Chinese Scholars Aren’t Buying Lang Lang’s Explanations

January 27, 2011 Updated: October 1, 2015

Lang Lang, a Chinese pianist, plays the piano at the White House on Friday, Jan. 21. (Screenshot taken from Youtube)
Lang Lang, a Chinese pianist, plays the piano at the White House on Friday, Jan. 21. (Screenshot taken from Youtube)
While some in the U.S. media have been sympathetically reporting Lang Lang’s claims of ignorance, some Chinese scholars are holding him together with the Chinese Communist Party (CCP) responsible for his performance at the White House state dinner for President Barack Obama and his guest Chairman Hu Jintao.

Chinese-born pianist Lang Lang responded to critics in an interview with NPR on January 24. He said he knew nothing about the background of “My Motherland,” the Chinese propaganda song he played at the end of the state dinner. It is the theme song for “Battle on Shangganling Mountain,” a 1956 anti-American movie about the Korean War. He said he had performed the piece many times simply because he likes the melody.

Zhang Kaichen is the former Liaison Director of the Propaganda Department of the Shenyang City Communist Party Committee and moved to the United States a year ago. He said: “I don’t believe it was Lang Lang’s decision. It must have been planned and instigated by the Chinese regime. After Lang Lang received criticism, the CCP did not stand up to take responsibility but continued to push Lang Lang to the front of the stage to explain himself in those ridiculous, pathetic, and naïve words.”

Zhang said: “Lang Lang has enjoyed many benefits from living in a free society. However, he chose to stand on the side of the CCP, a regime that persecutes its own people, and it happened in the White House. It is a very shameful act.”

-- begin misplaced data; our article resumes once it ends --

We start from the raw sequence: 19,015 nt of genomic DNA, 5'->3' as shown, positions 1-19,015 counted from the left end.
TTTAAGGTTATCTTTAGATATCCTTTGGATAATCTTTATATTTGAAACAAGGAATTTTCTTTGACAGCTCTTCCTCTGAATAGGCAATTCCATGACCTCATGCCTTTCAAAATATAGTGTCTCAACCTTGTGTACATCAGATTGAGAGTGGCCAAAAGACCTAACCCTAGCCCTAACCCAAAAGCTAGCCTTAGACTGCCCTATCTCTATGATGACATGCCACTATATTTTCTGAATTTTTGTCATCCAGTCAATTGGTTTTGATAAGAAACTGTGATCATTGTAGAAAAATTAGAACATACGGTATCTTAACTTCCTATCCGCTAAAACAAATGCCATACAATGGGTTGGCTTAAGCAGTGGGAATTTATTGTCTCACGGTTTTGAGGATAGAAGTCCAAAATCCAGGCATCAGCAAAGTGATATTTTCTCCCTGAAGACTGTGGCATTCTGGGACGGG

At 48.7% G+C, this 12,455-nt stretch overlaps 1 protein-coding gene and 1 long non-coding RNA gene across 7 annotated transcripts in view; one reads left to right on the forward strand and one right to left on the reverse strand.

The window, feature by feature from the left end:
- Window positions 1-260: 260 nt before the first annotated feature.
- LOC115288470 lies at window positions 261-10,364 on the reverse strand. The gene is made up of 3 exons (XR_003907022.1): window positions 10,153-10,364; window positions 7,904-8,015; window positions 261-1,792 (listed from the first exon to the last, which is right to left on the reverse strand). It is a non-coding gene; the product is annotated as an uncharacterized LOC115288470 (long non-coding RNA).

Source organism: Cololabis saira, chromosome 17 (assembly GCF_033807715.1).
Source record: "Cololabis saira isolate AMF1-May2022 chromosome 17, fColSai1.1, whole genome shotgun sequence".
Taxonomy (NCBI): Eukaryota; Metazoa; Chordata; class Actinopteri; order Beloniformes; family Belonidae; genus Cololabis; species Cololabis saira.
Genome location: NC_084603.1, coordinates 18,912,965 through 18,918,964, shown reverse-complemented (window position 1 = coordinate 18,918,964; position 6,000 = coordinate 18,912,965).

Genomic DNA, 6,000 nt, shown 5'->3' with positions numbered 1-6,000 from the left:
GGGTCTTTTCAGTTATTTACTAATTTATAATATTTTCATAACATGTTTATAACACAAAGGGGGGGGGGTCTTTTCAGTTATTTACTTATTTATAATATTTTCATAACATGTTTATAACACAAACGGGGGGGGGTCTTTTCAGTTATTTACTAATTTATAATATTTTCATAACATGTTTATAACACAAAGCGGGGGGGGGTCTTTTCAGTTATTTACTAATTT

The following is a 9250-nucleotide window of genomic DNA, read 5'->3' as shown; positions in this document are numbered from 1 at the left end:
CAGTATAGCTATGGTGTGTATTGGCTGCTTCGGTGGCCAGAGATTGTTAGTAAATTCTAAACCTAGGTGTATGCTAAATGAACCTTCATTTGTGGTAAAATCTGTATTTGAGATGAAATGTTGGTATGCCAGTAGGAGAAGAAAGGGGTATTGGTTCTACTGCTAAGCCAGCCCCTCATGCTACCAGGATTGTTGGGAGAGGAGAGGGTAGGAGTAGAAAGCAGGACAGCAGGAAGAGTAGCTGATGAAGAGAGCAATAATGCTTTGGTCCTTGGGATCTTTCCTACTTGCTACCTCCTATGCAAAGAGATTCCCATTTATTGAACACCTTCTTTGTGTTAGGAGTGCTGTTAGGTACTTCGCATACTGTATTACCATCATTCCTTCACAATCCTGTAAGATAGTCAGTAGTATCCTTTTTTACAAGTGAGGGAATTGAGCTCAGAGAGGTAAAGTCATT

Hu Ping, a well-known scholar and commentator, pointed out that “Lang Lang himself said that he had played the song many times before. As a world-class Chinese artist, how could he not know the background?”

“According to diplomatic practice, the CCP must have known the song in advance, especially during Hu’s visit. Both countries were very cautious this time and planned everything very carefully. Under these circumstances, both parties would have communicated every detail,” said Hu.

Lang Lang wrote in his blog on the night after the performance: “I once again played My Motherland, one of the most beautiful songs in the eyes of Chinese….as if I was telling them about a powerful China and a unified Chinese people. I feel deeply honored and proud.”

Tang Baiqiao, a well-known human rights activist and international affairs expert, commented: “Lang Lang is self-contradictory in his responses. ‘Powerful China and a unified Chinese people,’‘has nothing to do with anything else,’ ‘the strong feelings for the motherland,’ ‘don’t add political themes to the arts,’ all suggest that he is fully aware of the background and is confused about the difference between China and the CCP.

“As an artist, he has played the song many times before and the song was carefully selected. If Lang Lang knew nothing about the background, how did he express his ‘feelings’ through the song?”

Lang Lang used what is a standard arrangement of “My Motherland.” It includes a quotation from another famous anti-American song—the theme song of “Heroic Sons and Daughters,” a propaganda movie that, like “Battle on Shangganling Mountain,” concerns the Korean War (

The lyrics corresponding to the section quoted from “Heroic Sons and Daughters” are “Why is the flag as beautiful as a painting? Because it is dyed by the blood of heroes. Why is the spring eternal? Because the lives of the heroes are blooming.”

This section of the music from the Heroic Sons and Daughters is at 7’45” to 8’15” in this video clip:

Zhang Kaichen said, “Playing these two anti-American songs at the state dinner communicates an angle, a feeling, and a mood that obviously carry a political intention. Especially in China, art serves politics. Whatever the CCP does is done with a political agenda. The objective for having Lang Lang play the ‘red songs’ cannot be more obvious.”